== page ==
The film aims to look at the reality behind the legend

The movie’s premise is that Arthur & his Knights of the Round Table were Samarian cavalry, serving out their time in Britain as part of the Roman army and hoping to get discharged and go home before they all get killed. Arthur (Clive Owen) – half native British, half Roman – is a man of great loyalty and decency (are you surprised?), and his men, though rough around the edges, are basically brave, good-hearted warriors. When the order comes to leave Rome, Arthur and his men prepare to pack up, but are sent on one last mission; to retrieve a Roman family from beyond Hadrian’s Wall, before the Saxons invading from the north can find them and kill them. On route, Arthur must decide whether he should take his men out of Britain and back home, or to stay and fight the invaders. This in itself doesn’t provide much dramatic tension, since it would have been a short movie if he’d made the wrong decision. The interest comes from the danger he, his warriors and the people he is guarding are in; will they escape before the pursuing Saxons get them, and will Arthur be able to forge an alliance with the native British – whom he’s been fighting for years – in time to defeat the enormous Saxon army?

So much for the plot – if you want to know more, watch the film. On to the feminist analysis! To be honest, there’s not a lot I can say about Arthur himself, except that Clive Owen was a good choice to play him. He is a classic film hero, intelligent but brooding, fearless in battle, loyal to his friends, a defender of the innocent and helpless. Perhaps the most unique thing about him is that he’s a Christian, and a particular type of Christian, following Pelagius’ teachings that – as the film puts it – “All are free to seek God”.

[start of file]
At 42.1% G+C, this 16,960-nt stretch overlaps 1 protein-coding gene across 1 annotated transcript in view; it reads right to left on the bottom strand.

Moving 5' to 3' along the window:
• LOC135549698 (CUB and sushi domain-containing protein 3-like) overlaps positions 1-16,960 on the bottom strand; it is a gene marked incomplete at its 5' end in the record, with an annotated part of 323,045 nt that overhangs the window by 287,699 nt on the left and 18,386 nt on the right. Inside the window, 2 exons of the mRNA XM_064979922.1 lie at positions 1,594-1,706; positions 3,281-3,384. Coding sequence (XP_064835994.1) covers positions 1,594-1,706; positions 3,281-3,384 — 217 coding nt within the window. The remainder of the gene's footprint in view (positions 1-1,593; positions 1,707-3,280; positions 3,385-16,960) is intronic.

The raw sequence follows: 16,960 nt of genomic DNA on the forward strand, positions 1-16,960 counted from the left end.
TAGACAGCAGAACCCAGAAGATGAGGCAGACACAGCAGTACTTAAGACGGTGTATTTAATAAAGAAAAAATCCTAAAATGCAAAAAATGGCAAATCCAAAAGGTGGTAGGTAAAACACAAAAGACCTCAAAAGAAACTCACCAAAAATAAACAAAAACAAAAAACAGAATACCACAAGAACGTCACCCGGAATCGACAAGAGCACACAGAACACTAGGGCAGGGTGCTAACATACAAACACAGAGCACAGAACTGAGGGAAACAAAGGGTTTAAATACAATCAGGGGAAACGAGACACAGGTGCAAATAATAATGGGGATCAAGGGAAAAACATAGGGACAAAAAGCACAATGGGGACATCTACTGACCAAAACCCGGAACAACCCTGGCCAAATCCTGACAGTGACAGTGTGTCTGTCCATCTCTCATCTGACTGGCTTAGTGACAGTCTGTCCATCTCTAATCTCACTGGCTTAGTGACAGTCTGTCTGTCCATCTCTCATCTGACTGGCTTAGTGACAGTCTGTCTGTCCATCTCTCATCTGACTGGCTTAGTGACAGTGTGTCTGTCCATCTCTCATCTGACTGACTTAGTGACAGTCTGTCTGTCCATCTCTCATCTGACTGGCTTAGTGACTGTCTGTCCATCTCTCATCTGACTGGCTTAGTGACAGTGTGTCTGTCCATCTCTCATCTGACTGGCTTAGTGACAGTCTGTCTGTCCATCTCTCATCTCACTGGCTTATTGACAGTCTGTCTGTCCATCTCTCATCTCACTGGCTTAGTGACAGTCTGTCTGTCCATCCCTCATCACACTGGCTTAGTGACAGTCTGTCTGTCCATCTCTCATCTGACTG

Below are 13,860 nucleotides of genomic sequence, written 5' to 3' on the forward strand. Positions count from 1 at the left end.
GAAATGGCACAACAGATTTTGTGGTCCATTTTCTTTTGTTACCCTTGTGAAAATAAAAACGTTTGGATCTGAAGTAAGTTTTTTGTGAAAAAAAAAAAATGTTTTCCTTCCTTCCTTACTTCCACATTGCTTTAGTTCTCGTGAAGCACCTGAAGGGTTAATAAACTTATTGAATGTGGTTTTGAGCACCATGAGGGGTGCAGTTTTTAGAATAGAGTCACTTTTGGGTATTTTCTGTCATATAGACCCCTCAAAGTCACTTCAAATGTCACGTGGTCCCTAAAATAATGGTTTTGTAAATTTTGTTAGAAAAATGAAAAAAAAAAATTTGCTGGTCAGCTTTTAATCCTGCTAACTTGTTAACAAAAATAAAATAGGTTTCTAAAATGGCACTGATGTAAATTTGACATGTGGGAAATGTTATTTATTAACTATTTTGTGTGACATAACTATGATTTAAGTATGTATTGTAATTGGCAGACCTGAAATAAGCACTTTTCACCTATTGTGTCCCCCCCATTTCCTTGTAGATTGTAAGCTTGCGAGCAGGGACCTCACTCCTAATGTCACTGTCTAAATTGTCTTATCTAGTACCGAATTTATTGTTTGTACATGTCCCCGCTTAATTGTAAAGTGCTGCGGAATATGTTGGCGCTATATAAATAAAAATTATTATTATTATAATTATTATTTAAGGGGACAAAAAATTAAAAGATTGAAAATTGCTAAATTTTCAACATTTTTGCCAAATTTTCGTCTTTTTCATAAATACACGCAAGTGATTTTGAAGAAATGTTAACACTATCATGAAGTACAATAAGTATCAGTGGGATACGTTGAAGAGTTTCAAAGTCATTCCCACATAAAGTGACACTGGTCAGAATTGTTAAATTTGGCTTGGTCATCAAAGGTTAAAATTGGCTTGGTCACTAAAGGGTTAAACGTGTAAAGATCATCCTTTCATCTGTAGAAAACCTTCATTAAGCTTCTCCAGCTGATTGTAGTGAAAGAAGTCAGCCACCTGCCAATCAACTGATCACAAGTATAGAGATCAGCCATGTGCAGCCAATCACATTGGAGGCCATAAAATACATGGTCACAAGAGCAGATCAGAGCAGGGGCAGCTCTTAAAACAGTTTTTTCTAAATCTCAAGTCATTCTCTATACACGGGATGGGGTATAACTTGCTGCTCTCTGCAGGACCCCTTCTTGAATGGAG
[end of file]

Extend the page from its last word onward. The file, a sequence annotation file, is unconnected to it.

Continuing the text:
Although he becomes a king, Arthur is not a dictator in the mould of the Roman emperors. This belief inspires his only really brutal act; when he finds Christian priests imprisoning and torturing pagans at the home of a Roman family, he orders them bricked up in their own prison (for those wondering, at this stage the Roman Empire’s official religion was Christianity). In some ways, the film wouldn’t work as well without this scene; these were brutal times and someone in a position of authority had to be prepared to be brutal. Whether you agree with his action is up to you to decide.

There are a lot of lonely men out there – aren’t you nervous?